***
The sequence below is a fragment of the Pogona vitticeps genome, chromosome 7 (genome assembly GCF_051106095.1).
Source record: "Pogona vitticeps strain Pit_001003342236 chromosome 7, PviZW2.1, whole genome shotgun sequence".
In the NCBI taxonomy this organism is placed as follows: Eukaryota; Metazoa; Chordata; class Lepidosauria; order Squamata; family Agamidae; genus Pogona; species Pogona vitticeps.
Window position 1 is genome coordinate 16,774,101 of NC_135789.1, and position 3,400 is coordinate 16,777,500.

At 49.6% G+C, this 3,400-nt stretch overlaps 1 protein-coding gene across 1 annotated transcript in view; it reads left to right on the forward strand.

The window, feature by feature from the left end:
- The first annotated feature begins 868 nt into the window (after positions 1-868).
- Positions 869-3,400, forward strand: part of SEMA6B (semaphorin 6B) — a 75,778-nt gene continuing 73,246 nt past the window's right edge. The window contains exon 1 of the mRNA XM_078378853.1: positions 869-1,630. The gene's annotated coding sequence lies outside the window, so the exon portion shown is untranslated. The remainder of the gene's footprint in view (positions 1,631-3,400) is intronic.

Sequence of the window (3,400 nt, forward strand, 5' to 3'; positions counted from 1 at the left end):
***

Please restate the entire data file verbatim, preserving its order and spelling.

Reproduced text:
The sequence below is a fragment of the Pogona vitticeps genome, chromosome 7 (genome assembly GCF_051106095.1).
Source record: "Pogona vitticeps strain Pit_001003342236 chromosome 7, PviZW2.1, whole genome shotgun sequence".
In the NCBI taxonomy this organism is placed as follows: Eukaryota; Metazoa; Chordata; class Lepidosauria; order Squamata; family Agamidae; genus Pogona; species Pogona vitticeps.
Window position 1 is genome coordinate 16,774,101 of NC_135789.1, and position 3,400 is coordinate 16,777,500.

At 49.6% G+C, this 3,400-nt stretch overlaps 1 protein-coding gene across 1 annotated transcript in view; it reads left to right on the forward strand.

The window, feature by feature from the left end:
- The first annotated feature begins 868 nt into the window (after positions 1-868).
- Positions 869-3,400, forward strand: part of SEMA6B (semaphorin 6B) — a 75,778-nt gene continuing 73,246 nt past the window's right edge. The window contains exon 1 of the mRNA XM_078378853.1: positions 869-1,630. The gene's annotated coding sequence lies outside the window, so the exon portion shown is untranslated. The remainder of the gene's footprint in view (positions 1,631-3,400) is intronic.

Sequence of the window (3,400 nt, forward strand, 5' to 3'; positions counted from 1 at the left end):